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Was colonial rivalry the most important reason for the outbreak of the World War I?Was...

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contractkiller | Student, Grade 9 | (Level 3) eNoter

Posted May 10, 2010 at 2:52 AM via web

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Was colonial rivalry the most important reason for the outbreak of the World War I?

Was colonial rivalry the most important reason for the outbreak of the World War I?

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kapokkid | High School Teacher | (Level 1) Educator Emeritus

Posted May 10, 2010 at 4:34 AM (Answer #2)

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Colonial rivalries certainly played a role in the outbreak of WWI, but it might be difficult to point to it as the most important reason.  It certainly caused some of the conflicts but many historians believe the most important causes were the alliances that forced a number of countries into the war, and the desire for more territory that pulled several more in.

There were also a number of specific events that people look at as causes, but it also was accelerated by the policies of many countries that had built up their armies and navies and were basically looking for a reason to use them and let loose the pressure built up by their great campaigns for nationalism and a desire for greater power.

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pohnpei397 | College Teacher | (Level 3) Distinguished Educator

Posted May 10, 2010 at 5:13 AM (Answer #3)

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In my opinion, the most important reason for World War I was balance of power politics, not colonial rivalry.

During the years before the war, Germany was intent on getting its "place in the sun."  This meant that it was pushing to become a stronger and more respected country.  This included actions that caused colonial rivalry.

The other countries of Europe engaged in alliance building and an arms race, as the first answer says.  But what is important is why they did that.  What they were mostly trying to do was to ensure that no country or alliance became so powerful that the others could not defeat it if they all banded together.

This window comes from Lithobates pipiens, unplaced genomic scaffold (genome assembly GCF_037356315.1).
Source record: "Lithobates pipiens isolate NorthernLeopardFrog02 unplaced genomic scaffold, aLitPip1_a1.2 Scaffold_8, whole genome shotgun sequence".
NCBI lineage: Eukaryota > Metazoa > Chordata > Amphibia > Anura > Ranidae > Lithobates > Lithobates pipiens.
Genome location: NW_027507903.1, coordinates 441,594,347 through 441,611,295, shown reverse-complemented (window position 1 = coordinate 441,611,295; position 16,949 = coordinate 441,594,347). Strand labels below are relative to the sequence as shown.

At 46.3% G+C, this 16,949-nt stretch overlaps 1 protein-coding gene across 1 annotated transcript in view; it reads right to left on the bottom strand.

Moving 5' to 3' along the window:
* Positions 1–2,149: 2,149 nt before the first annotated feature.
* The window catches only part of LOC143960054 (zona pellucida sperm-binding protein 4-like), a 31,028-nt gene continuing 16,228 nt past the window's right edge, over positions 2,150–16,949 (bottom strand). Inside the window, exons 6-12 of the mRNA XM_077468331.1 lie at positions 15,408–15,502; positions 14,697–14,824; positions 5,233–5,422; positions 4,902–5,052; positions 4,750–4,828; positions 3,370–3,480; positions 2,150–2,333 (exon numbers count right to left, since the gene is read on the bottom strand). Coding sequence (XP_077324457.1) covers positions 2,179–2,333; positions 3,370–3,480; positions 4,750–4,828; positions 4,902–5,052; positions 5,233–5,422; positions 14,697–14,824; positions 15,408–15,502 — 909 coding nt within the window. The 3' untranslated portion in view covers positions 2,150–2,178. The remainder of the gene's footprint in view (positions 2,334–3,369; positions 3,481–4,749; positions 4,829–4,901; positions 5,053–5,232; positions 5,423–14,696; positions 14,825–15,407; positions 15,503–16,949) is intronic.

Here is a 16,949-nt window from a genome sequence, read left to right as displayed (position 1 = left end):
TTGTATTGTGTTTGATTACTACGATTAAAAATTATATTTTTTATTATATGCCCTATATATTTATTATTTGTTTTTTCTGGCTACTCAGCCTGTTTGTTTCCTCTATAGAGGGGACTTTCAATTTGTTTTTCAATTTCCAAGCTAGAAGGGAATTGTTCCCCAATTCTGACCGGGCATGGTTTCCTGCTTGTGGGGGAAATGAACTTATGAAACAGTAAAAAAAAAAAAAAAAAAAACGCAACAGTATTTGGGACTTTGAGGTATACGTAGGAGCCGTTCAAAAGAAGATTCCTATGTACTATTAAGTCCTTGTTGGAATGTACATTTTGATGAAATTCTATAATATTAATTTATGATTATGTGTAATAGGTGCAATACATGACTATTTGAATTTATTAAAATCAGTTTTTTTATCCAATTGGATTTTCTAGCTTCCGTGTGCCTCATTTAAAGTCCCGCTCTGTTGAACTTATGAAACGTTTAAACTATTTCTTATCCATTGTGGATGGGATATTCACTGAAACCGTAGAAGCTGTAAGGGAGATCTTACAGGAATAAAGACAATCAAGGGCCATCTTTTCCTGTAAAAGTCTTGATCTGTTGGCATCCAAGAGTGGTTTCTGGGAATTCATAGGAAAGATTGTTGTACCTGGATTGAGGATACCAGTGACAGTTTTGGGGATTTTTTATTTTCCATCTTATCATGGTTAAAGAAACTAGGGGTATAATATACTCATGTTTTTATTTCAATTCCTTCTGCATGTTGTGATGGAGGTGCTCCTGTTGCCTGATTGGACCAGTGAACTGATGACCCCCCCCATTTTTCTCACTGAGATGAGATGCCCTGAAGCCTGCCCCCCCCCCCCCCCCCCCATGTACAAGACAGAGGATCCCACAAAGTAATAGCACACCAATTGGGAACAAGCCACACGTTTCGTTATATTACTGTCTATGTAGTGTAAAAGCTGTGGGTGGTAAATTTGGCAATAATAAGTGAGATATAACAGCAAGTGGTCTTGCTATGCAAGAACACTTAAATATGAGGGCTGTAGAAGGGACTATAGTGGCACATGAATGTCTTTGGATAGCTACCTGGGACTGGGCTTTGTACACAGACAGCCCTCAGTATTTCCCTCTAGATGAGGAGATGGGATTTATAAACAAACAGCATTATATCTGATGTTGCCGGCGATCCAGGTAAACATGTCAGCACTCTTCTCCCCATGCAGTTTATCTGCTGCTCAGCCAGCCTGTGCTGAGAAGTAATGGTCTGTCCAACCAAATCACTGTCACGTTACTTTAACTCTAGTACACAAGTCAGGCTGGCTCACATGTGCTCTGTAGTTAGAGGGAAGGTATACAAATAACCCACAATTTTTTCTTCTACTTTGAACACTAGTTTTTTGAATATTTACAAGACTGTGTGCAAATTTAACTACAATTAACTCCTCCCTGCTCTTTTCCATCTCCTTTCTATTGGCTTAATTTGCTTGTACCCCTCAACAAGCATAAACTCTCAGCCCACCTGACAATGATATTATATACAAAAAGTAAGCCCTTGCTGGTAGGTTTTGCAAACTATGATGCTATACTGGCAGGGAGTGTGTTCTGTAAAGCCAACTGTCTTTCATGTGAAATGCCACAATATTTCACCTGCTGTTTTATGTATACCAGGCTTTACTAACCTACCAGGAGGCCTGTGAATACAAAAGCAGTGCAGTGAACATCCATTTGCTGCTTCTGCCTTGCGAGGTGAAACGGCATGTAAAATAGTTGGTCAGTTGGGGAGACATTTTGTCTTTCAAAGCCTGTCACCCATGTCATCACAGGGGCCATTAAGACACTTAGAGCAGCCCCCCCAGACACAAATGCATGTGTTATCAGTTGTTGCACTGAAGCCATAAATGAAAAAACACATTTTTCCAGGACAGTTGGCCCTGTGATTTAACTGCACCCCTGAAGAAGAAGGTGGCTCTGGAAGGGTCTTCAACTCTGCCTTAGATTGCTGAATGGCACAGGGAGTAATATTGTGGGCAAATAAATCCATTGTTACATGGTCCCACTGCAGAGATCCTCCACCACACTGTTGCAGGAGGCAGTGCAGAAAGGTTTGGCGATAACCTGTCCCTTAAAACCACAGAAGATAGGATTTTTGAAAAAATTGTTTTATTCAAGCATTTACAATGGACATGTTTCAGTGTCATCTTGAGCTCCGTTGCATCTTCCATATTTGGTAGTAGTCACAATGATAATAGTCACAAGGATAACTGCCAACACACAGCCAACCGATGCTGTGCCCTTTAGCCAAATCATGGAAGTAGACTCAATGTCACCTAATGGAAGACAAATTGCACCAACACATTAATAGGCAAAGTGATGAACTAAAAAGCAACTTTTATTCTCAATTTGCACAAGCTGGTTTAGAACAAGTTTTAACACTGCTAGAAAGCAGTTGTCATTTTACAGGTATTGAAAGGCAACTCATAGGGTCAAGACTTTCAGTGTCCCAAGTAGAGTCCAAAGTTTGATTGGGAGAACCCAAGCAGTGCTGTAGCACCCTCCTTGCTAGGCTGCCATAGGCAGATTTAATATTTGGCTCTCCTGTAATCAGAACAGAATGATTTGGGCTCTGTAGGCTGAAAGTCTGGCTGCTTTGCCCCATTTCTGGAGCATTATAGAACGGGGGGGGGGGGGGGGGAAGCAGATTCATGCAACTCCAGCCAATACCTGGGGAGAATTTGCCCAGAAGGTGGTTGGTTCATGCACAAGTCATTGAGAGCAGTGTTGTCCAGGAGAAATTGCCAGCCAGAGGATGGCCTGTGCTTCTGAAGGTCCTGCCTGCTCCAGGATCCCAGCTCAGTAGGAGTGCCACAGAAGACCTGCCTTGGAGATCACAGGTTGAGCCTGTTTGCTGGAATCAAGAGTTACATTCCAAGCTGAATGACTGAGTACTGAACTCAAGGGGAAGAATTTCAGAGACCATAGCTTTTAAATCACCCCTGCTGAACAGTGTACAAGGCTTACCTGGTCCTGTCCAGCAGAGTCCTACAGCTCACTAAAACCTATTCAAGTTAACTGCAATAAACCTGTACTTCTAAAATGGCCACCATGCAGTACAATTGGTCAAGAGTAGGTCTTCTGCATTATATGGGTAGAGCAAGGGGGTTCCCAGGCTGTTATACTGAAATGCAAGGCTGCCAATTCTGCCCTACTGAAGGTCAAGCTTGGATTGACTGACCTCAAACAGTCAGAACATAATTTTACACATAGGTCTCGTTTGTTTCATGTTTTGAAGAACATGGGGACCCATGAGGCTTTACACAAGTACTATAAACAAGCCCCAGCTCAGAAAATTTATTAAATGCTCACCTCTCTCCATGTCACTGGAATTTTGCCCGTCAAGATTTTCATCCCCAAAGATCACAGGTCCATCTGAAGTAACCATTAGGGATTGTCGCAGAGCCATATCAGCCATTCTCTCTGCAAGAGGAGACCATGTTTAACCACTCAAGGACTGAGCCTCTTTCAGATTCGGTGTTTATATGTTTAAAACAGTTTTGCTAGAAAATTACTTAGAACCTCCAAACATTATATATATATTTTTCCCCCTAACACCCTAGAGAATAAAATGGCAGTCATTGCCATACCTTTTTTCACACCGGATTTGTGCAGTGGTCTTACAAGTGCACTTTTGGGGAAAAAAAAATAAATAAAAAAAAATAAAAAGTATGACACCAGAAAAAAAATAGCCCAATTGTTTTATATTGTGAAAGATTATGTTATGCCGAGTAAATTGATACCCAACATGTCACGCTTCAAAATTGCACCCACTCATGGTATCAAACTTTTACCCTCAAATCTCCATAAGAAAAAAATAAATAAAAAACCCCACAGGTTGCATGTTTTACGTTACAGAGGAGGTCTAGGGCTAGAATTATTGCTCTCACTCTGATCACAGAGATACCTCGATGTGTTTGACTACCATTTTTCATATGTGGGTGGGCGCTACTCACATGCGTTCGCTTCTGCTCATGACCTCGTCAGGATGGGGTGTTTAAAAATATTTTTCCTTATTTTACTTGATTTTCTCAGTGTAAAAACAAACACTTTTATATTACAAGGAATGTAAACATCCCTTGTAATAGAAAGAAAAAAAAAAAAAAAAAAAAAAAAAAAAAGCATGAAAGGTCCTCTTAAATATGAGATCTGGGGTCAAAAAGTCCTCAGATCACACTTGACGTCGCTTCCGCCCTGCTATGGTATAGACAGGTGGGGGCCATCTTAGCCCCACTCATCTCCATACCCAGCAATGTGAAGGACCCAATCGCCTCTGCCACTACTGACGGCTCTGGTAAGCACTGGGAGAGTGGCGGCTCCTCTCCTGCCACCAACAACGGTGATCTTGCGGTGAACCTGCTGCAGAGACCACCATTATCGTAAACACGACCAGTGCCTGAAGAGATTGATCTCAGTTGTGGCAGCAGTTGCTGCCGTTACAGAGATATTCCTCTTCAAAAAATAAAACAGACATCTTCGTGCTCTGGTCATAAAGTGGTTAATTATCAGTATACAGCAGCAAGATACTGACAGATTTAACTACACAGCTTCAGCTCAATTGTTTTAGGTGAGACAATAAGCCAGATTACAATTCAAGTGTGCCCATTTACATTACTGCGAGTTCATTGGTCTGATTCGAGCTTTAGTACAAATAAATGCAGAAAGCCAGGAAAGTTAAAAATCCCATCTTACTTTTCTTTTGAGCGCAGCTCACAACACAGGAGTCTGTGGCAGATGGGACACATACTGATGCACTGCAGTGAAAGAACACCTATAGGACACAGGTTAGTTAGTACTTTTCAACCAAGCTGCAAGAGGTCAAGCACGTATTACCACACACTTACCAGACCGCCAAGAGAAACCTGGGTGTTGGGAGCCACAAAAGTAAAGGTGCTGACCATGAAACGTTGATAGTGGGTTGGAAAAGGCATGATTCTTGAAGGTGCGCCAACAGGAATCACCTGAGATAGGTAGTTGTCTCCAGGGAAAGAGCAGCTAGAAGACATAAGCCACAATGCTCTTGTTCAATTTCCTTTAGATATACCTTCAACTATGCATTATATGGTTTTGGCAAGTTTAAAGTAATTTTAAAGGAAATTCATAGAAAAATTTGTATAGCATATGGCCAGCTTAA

So the real cause of the war is Germany's desire to grow in power and the desire of most countries to maintain a balance of power in Europe.

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brettd | High School Teacher | (Level 2) Educator Emeritus

Posted May 10, 2010 at 8:26 AM (Answer #4)

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Another reason in addition to colonial rivalry was intense nationalism among most if not all of the six empires in Europe.  Nationalism is hyperpatriotism, a feeling of "My nation right or wrong" and my nation is never wrong. 

In combination with the alliances, the arms race and colonial rivalry, this was a major trigger of the war.

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coachtodd23 | High School Teacher | (Level 1) Honors

Posted May 19, 2010 at 3:51 PM (Answer #5)

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Imperialism was definitely a major factor but let's not forget the effect of militarism and technology  on the situations.  Many of Europe's rivalries are centuries old.  Add the rise of militarism and the glorification of the military, and these rivalries take on a whole new level of size and lethalness.  Throw in the numerous alliances and you have the making of a gigantic mess.  What was once local scirmishes ( Prussia and Serbia for example ) are blown into huge major continental issue aka WWI.  I guess you could say that it was not a question of if WWI would take place, but when.  The thought of a Perfect Storm comes to mind...

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litteacher8 | Middle School Teacher | (Level 1) Distinguished Educator

Posted August 18, 2011 at 10:20 AM (Answer #6)

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I don't think it was the main reason for World War I, but narionalism and imperialism definitely comtinuted. When you feel like your country is better than everyone else's and you have the right to invade and take their land, it's not good for the neighborhood.

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